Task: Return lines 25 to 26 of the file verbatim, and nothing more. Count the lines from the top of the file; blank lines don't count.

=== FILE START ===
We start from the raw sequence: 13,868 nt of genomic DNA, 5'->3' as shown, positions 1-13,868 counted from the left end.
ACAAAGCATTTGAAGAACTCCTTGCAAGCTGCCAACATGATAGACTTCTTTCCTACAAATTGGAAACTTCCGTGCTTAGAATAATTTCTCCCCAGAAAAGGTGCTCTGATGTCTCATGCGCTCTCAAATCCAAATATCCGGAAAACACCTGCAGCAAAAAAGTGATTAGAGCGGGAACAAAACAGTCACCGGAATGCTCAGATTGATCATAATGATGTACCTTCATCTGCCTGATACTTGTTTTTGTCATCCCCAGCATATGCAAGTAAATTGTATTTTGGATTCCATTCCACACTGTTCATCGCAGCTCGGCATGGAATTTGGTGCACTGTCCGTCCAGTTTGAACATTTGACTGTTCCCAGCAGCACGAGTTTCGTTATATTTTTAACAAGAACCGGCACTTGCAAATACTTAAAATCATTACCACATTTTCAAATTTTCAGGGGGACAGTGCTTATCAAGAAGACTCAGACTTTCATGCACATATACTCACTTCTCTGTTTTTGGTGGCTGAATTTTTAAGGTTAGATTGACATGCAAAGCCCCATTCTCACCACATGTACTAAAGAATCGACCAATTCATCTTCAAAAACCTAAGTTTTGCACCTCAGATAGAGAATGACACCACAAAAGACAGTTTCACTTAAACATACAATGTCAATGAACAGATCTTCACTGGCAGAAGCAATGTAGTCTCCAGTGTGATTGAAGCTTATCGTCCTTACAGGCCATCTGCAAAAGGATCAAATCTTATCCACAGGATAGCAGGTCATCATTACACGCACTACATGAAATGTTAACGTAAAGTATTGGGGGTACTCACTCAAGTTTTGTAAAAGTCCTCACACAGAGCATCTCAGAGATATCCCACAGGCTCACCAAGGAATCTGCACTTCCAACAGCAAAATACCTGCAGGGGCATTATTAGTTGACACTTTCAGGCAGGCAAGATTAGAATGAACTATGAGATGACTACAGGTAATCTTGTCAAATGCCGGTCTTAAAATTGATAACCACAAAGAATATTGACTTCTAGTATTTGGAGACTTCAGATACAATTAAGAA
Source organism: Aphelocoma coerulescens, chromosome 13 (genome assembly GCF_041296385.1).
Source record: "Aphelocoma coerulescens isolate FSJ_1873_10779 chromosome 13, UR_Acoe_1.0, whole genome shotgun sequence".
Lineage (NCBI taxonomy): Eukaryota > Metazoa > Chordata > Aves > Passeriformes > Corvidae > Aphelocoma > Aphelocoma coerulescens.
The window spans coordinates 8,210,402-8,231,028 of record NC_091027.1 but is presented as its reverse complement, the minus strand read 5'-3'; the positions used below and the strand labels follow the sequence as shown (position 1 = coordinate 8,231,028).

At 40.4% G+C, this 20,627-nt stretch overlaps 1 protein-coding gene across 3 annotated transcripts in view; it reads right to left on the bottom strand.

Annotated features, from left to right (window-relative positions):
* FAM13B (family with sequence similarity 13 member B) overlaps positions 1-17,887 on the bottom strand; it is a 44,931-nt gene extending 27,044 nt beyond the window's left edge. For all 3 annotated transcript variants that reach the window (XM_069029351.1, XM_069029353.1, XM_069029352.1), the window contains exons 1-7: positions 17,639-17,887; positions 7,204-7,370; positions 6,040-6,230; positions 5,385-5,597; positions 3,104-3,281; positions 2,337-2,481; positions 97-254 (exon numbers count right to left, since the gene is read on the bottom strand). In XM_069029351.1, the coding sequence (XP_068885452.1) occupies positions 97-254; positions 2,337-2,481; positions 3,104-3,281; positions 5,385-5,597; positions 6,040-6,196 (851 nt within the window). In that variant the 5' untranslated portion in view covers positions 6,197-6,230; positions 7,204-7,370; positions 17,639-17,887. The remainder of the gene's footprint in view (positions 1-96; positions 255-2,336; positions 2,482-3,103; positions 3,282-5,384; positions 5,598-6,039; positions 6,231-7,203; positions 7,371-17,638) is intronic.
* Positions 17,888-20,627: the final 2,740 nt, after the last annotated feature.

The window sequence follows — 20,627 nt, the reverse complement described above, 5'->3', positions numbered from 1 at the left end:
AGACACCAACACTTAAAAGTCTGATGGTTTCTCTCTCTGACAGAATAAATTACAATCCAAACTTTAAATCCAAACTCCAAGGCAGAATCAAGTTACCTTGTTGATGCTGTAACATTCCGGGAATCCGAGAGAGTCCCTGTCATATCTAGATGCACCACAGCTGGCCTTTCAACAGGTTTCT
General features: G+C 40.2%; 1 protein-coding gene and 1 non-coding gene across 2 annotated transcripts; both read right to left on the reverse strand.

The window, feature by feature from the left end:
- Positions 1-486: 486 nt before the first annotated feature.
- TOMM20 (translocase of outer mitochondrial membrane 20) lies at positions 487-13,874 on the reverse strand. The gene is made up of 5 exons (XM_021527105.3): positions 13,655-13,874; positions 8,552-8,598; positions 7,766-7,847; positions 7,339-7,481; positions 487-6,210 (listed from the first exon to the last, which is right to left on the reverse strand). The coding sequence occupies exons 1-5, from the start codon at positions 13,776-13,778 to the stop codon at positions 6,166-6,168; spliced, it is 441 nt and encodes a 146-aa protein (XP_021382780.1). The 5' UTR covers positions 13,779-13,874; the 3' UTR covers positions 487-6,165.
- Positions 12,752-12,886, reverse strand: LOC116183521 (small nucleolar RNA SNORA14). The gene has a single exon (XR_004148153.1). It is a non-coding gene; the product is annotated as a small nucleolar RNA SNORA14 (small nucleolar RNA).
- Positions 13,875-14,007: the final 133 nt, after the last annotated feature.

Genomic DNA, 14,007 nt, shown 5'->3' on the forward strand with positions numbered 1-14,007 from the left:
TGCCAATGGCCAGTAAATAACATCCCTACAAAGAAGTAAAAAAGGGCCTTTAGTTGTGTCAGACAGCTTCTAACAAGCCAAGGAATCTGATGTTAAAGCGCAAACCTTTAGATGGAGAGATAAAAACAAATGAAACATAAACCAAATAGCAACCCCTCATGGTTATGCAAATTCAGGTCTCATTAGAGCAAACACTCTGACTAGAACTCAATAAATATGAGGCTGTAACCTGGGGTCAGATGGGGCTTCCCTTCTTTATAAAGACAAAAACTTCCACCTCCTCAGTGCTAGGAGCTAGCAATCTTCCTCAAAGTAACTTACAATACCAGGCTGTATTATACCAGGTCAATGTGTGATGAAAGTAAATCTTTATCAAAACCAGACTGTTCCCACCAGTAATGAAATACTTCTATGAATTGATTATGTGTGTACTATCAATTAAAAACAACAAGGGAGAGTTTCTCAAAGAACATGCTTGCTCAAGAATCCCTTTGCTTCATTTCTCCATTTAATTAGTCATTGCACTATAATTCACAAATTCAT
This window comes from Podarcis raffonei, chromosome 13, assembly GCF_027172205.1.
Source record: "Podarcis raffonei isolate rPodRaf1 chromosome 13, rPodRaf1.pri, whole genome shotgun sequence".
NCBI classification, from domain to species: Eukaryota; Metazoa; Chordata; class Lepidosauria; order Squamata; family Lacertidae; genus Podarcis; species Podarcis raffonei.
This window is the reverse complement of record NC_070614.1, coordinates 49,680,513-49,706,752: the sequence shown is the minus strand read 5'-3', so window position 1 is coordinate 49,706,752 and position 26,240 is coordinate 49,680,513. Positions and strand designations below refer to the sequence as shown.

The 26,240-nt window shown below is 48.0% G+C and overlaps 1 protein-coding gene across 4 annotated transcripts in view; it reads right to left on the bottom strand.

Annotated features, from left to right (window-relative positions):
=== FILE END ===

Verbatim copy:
The 26,240-nt window shown below is 48.0% G+C and overlaps 1 protein-coding gene across 4 annotated transcripts in view; it reads right to left on the bottom strand.

Annotated features, from left to right (window-relative positions):